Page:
State ag commissioner presents student with $1,000 scholarship

Jackson Artichoker, right, a fourth-grade student at Bayfield Elementary, won the $1,000 Colorado scholarship from Bonnie Plants for the company's national cabbage program. He received the scholarship check March 21 from Chris Simpson of Bonnie Plants, left, and Colorado Agriculture Commissioner John Salazar. Enlargephoto

Photo by Melanie Brubaker Mazur

Jackson Artichoker, right, a fourth-grade student at Bayfield Elementary, won the $1,000 Colorado scholarship from Bonnie Plants for the company's national cabbage program. He received the scholarship check March 21 from Chris Simpson of Bonnie Plants, left, and Colorado Agriculture Commissioner John Salazar.

Jackson Artichoker received a big check for growing a big cabbage.

The Bayfield Elementary fourth grader participated in a project last summer to grow a cabbage provided by Bonnie Plants. His teacher submitted his photo of his 16-pound cabbage, and it was chosen at random out of all the Colorado entries. On Friday, he received a $1,000 scholarship check from John Salazar, Colorado's agriculture commissioner.

"I'm just really happy and proud I could grow such a big cabbage and win $1,000," Jackson said at a school assembly on Friday. After it was cleaned and trimmed, his cabbage weighed 12 pounds. He said he watered it about three times a week and fertilized it once a week. On Friday, he received the scholarship check and a picture of him and his cabbage signed by Salazar. His parents, Melanie and Tyler Artichoker, and brother Jayden, 5, were at the assembly.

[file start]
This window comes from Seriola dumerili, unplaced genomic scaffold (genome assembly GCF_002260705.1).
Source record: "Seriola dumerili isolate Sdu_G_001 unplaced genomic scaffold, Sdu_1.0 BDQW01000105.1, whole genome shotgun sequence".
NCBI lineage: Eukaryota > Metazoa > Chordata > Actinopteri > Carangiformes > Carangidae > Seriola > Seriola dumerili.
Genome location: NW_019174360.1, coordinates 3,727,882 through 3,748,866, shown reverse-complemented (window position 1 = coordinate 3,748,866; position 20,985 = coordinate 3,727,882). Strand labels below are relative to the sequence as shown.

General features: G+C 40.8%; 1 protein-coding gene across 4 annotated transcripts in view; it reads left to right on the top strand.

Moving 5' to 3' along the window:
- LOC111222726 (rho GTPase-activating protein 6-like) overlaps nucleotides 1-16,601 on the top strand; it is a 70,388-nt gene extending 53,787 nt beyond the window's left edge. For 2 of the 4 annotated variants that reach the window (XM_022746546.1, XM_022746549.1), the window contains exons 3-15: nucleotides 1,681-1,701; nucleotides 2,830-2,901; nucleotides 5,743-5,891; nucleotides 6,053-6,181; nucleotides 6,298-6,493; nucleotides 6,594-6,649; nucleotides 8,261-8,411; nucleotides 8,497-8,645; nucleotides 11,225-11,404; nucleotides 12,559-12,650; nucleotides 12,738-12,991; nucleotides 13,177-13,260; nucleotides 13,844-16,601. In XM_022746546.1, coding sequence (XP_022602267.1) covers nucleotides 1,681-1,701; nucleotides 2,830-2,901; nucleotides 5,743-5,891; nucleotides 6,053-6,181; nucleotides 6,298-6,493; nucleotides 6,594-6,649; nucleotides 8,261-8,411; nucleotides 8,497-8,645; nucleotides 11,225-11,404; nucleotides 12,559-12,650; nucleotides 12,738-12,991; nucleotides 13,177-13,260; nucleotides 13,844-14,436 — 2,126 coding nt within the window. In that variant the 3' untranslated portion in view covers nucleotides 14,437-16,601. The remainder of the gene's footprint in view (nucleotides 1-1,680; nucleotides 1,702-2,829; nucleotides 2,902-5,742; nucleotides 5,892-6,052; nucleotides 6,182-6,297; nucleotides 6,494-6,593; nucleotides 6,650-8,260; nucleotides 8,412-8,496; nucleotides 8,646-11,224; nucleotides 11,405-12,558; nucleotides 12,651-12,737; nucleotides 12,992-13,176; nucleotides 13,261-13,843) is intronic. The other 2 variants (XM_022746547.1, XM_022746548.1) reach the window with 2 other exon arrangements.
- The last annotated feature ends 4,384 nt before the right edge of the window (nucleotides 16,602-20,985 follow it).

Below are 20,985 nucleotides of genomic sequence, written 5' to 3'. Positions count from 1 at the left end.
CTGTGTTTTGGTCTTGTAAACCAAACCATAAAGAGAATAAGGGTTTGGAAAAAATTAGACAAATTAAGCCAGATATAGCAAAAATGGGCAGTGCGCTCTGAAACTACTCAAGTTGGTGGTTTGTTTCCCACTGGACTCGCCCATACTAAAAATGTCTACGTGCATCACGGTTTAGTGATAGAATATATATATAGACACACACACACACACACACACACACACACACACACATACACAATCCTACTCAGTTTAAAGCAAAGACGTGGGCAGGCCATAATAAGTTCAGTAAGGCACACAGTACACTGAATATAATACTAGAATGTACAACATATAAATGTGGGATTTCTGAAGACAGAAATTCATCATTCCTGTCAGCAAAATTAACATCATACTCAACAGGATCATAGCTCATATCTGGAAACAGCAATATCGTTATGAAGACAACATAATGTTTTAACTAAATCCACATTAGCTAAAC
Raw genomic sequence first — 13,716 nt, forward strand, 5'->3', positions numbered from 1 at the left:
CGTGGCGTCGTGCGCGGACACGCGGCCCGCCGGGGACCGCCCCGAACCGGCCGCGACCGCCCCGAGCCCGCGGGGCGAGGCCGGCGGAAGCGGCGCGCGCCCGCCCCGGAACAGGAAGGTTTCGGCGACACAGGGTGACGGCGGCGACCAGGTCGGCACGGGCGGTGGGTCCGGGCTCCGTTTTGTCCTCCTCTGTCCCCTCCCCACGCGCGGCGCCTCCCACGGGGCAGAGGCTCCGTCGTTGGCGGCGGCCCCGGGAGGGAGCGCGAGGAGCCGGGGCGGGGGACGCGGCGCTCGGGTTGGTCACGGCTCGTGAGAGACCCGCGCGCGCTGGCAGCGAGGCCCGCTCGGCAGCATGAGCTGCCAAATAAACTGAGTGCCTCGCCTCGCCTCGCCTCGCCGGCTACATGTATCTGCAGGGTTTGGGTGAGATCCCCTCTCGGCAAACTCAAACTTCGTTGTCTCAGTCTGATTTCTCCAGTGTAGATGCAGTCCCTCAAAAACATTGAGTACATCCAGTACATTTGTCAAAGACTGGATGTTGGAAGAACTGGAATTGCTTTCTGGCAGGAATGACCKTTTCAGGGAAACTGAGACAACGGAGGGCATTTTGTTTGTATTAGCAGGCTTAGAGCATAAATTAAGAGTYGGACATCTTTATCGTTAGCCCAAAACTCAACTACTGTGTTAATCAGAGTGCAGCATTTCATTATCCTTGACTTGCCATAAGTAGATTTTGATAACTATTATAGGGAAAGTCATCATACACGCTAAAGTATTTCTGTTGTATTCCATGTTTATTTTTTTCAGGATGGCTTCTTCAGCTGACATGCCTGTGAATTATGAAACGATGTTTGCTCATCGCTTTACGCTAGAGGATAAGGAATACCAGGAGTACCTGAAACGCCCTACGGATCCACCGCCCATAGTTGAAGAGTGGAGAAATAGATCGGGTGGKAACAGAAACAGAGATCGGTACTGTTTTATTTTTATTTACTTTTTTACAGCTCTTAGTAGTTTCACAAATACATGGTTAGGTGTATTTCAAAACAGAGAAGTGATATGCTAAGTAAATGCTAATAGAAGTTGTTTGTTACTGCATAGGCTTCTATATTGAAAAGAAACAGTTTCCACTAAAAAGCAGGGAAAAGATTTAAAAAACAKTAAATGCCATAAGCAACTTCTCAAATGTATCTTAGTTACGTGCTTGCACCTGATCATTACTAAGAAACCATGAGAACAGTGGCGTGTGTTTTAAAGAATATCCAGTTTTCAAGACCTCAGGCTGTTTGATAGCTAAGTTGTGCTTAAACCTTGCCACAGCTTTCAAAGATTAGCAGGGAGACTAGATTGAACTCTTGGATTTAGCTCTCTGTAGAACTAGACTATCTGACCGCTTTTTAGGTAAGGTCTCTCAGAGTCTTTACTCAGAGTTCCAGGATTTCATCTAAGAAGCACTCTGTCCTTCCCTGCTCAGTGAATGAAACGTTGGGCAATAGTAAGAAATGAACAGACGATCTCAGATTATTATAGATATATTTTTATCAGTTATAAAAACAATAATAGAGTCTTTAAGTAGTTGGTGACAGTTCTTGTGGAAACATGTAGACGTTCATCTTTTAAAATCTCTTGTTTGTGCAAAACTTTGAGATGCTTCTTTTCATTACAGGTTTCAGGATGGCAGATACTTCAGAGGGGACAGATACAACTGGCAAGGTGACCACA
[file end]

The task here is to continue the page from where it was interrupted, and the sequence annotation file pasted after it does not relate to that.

"You can come run our farm," joked Salazar, who raises canola, alfalfa, and organic beef on his family farm in the San Luis Valley. The Bonnie Plants contest provides cabbages to third-grade students around the country to raise over the summer. Bayfield third graders received their cabbage plants a few weeks ago. Chris Simpson, an area representative for Bonnie Plants, estimated his company provides about 18,000 cabbage plants just for students throughout the Southwest.

Salazar said programs such as these help connect kids with gardening and rural life.

"A big part of my job is just us educating my urban counterparts about how food is grown," he said.

He was particularly impressed that Jackson grew his cabbage at his family's home in Forest Lakes at an altitude of 8,200 feet.